// WriteController.swift
import UIKit

class WriteController: UIViewController

  override func viewDidLoad()

// EntriesController.swift
import UIKit

class EntriesController: UIViewController

  override func viewDidLoad()

// NavController.swift
import UIKit

class NavController: UINavigationController
  override func viewDidLoad()

We are going to stay out of interface builder as much as possible in this tutorial, but frankly, some things are just way easier to do and maintain in IB. One of which is setting up some of our view hierarchy such as which views belong to a navigation controller. Let’s go to IB and embed our default View Controller in a Navigation Controller:

Embed View Controller in Navigation Controller

Now we want to set our Navigation Controller and default View Controller to extend from our custom classes NavController and WriteController respectively. You can do this in your Main.storyboard by selecting the navigation controller, and in the right sidebar (aka Utilities Menu) selecting the Identity Inspector (third tab), entering your custom class:

Custom Navigation Controller Class

Custom View Controller Class

The reason we do this in interface builder is mostly out of convenience. By default Xcode sets up your project to initialize with the Main.storyboard and render your default view. We could go and re-architect that so that we don’t use the storyboard at all, but that is a bit of overhead that frankly does not really matter for us to get up and running quickly or for you to learn how to be an iOS developer.

Last step is what we like to call a “sanity check” in the dev world. Rather than assume that everything is working, we run the app and make sure it builds and runs as we expect without any errors. You should see a blank navigation controller with the default WriteController loading. If you are getting errors, read through this post again carefully and make sure you followed all steps carefully. Common noob mistakes include:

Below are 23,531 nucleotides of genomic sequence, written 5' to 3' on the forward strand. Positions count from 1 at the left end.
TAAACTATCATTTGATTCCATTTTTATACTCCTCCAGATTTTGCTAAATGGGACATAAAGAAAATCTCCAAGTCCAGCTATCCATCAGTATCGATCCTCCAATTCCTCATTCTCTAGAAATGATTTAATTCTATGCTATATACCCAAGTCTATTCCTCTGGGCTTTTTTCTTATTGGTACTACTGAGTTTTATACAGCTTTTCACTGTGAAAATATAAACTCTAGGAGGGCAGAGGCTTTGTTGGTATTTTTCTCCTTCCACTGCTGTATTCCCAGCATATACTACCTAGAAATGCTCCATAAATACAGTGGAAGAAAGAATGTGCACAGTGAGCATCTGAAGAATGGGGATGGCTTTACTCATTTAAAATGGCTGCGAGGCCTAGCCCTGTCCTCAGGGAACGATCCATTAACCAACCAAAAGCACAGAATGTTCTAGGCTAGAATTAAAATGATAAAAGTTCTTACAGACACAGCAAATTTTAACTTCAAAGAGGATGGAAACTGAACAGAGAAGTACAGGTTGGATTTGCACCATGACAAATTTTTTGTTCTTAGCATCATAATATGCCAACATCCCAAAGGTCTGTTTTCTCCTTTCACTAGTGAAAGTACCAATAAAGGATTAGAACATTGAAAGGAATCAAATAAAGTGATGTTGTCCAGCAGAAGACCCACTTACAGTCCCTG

Missing CocoaPods

It’s easy to forgot to pod install after you have defined your Podfile or to have typos in your pod definitions. Make sure you follow the CocoaPods setup carefully! Another common mistake is opening the wrong project file after installing CocoaPods. After you do an install, you will want to open Haiku.xcworkspace not Haiku.xcodeproj from that point on.

Undefined classes

We all make typos from time to time. In this case, your main point of failure is when setting the class that the Navigation Controller and View Controller will us. Check the screenshots above carefully, and make sure that you are inheriting from WriteController and NavController within Interface Builder. It should auto-complete as you start typing, which is a sign that things are defined properly.

Wrapping up Part 1

If you are up and running with this default view, then you are ready to move on to the next step. If you are stuck or are having a hard time understanding any aspect to this part of the tutorial, make sure to join our swift slack community and we can help you out!

Continue on to Part 2: Creating a Custom Navigation Controller